Physician

Specializations

Physicians may choose to pursue a career in primary care (family medicine, general internal medicine, or general pediatrics) or may choose to train more intensely in one of the medical subspecialties as a surgeon or in one of several other fields. Some of these fields are listed below.
  • Allergy and immunology - immunization specialist.
  • Anesthesiology - giving anesthesia for surgical procedures.
  • Cardiology – study of the structure, function, disorders and treatment of the heart.
  • Dermatology – the study of diseases of the skin.
  • Family Practice Medicine – the study of general, comprehensive health care for patients of all ages and genders.
  • Forensic Pathology – the study of tissues and body fluids to determine the cause of sudden, questionable, or unexpected death.
  • Gerontology – study of the aging process, and health and diseases of the elderly.
  • Gynecology – the study of diseases and disorders affecting the female reproductive organs.
  • Internal medicine – study of the diagnosis and treatment (non-surgical) of diseases of the internal organs.
  • Neonatology – treatment of diseases and care of newborn infants.
  • Nephrology – study of the functions and diseases of the kidneys.
  • Neurology – the study of the nervous system and the diagnosis and treatment of diseases and injuries that affect it.
  • Neuropathology – the study of diseases of the nervous system.
  • Neurosurgery – nervous system surgery.
  • Nuclear Medicine - radioactivity used in disease diagnosis Obstetrics – the study of pregnancy, childbirth and associated functions.
  • Ophthalmology – the study of the diagnosis and treatment of eye diseases and injuries.
  • Orthopedics – the study of correction and prevention of injuries and disorders of muscles, joints and ligaments.
  • Otolaryngology – the study of the diagnosis and treatment of diseases and injuries of the ear, nose and throat.
  • Pathology – the study and diagnosis of health problems by examining body fluids, tissue and secretions.
  • Pediatric – the treatment of injuries, illness and diseases of infants and children.
  • Physical Medicine and Rehabilitation - rehabilitation of people who have suffered from stroke, heart attack, spinal chord injury, or similar conditions.
  • Plastic Surgery – corrective and cosmetic surgery.
  • Preventive Medicine – disease prevention.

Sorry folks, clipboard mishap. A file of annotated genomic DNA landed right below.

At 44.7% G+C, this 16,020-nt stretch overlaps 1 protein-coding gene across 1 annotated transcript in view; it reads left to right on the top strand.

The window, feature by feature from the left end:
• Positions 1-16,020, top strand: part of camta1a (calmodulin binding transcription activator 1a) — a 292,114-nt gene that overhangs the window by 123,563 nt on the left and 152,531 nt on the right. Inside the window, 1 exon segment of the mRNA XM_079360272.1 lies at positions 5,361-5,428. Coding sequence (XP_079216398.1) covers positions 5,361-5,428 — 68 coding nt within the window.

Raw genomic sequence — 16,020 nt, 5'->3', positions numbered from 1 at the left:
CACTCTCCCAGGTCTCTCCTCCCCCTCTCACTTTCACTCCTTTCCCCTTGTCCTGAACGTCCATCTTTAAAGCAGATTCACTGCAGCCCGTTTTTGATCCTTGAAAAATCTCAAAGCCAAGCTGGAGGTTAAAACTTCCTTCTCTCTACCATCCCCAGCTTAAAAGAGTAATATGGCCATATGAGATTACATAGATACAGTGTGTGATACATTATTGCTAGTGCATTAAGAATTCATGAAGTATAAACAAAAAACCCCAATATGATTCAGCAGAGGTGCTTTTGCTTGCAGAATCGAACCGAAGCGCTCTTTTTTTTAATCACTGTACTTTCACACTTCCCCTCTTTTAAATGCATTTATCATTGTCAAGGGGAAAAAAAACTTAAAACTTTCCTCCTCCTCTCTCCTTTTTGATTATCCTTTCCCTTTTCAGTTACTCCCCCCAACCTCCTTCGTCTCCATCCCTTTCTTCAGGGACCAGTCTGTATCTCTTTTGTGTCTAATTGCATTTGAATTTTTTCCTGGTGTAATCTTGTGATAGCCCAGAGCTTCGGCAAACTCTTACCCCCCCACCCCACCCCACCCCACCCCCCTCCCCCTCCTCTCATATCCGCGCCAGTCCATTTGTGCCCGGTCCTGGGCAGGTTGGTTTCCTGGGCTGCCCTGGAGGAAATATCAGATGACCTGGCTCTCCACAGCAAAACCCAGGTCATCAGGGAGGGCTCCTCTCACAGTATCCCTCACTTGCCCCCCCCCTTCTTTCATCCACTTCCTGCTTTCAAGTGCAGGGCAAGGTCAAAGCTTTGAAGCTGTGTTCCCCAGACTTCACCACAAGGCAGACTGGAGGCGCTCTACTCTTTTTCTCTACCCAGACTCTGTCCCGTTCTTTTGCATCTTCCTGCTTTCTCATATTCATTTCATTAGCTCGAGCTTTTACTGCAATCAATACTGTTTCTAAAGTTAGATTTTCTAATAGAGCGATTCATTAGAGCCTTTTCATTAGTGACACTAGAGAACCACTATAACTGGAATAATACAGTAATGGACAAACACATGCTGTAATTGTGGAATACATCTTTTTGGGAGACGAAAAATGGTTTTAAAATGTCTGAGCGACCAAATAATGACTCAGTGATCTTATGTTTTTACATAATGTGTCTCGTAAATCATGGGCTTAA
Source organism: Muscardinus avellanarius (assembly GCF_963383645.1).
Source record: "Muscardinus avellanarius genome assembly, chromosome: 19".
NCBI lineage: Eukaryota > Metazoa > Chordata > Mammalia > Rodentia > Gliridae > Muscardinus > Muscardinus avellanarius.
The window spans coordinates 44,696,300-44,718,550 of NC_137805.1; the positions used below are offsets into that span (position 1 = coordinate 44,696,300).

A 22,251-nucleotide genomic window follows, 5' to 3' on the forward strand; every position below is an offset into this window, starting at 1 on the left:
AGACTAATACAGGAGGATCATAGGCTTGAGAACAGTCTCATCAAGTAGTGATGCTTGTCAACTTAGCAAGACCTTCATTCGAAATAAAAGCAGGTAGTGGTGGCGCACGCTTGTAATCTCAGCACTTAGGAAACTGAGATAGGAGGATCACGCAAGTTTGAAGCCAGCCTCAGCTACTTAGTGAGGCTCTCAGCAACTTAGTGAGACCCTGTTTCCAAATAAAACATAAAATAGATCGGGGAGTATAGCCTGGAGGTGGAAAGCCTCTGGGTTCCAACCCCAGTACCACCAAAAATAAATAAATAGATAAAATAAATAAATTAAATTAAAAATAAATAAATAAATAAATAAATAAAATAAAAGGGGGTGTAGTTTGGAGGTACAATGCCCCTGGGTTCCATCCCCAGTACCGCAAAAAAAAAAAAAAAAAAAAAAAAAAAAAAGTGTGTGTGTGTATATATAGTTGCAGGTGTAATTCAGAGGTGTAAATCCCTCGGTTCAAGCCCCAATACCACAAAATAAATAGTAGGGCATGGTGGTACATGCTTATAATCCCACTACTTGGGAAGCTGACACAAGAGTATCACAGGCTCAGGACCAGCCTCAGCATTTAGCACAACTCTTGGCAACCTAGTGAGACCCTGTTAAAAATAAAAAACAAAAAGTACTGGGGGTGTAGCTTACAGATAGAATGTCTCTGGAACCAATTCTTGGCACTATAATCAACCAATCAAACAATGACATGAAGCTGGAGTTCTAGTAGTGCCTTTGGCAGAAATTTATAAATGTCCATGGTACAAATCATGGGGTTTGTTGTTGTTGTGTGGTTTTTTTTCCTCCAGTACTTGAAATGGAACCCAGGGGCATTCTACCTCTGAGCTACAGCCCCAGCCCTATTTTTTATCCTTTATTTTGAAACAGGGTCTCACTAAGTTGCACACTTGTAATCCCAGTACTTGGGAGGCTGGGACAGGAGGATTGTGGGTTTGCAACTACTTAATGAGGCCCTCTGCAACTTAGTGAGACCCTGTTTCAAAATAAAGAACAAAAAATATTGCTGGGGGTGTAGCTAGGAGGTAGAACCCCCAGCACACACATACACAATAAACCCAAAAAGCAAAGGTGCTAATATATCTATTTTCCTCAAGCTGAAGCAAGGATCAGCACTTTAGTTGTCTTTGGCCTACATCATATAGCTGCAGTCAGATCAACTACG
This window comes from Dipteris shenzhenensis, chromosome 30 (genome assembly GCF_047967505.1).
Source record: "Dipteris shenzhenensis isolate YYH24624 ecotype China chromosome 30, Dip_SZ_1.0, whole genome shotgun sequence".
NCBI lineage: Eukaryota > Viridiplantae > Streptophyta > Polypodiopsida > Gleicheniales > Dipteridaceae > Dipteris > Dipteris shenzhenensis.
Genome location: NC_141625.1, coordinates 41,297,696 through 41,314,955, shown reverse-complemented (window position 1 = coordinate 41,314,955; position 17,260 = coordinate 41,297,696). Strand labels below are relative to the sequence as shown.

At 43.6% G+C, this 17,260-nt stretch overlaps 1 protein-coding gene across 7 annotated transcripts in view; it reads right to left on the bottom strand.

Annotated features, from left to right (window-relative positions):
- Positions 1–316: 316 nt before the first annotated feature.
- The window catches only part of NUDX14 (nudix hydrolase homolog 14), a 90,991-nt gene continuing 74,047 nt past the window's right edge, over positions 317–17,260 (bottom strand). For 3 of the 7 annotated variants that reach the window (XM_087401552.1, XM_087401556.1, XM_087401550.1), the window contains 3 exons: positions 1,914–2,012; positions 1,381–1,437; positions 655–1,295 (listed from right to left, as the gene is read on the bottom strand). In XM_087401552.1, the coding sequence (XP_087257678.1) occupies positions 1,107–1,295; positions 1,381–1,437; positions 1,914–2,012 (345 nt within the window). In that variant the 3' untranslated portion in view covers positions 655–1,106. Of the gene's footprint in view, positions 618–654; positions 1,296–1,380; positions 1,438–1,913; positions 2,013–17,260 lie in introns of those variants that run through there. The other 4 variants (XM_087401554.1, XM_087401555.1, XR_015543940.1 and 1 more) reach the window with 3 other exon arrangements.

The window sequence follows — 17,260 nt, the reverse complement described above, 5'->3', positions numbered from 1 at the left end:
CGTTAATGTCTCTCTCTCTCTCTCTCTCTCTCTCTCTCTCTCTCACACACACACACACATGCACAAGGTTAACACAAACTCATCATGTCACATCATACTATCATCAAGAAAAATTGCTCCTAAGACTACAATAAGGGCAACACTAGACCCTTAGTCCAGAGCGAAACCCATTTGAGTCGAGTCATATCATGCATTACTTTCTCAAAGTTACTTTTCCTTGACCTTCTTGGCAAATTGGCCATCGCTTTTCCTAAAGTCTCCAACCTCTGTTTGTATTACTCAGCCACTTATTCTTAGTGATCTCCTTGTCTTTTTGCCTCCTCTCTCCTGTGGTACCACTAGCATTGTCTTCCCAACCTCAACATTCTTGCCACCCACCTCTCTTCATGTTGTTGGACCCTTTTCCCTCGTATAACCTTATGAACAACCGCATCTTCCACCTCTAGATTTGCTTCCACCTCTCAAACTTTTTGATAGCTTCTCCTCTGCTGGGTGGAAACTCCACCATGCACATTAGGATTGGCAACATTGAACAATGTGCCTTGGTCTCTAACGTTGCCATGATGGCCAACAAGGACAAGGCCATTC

• Psychiatry – the study of the diagnosis, treatment and prevention of mental and emotional disorders.
  • Radiology – the study of X-rays and radioactive substances to examine the structure and function of the human body and to diagnose and treat disease.
  • Surgery – using manual or surgical instruments to treat injuries, illness and conditions of the human body.
  • Urology – the study of disease and disorders of the male and female urinary tract and the male reproductive organs.

Work Activities/Work Locations

  • Physicians provide the services of prevention, diagnosis and treatment to individuals suffering from physical ailments or mental illness, injuries, or diseases.
  • Physicians work in variety of settings including private offices, hospitals, clinics, research facilities, laboratories, government agencies, public health or home healthcare agencies, colleges, or universities.
  • They are trained to properly examine patients and their medical history, assess the patient's needs, and then perform and evaluate diagnostic tests and appropriate treatment(s).

Advantages and Disadvantages

  • Becoming a physician takes many years of schooling followed by many years of training called Residencies and Fellowships.
  • Being accepted into medical school is VERY competitive and requires excellent grades and national test scores (MCAT-Medical College Admission Test) that are at certain levels for specific schools.
  • A physician’s work can be emotionally and physically demanding, but also challenging and rewarding.
  • Physicians usually enjoy a respected position in their community along with higher salaries.

 

Getting Started

Career Outlook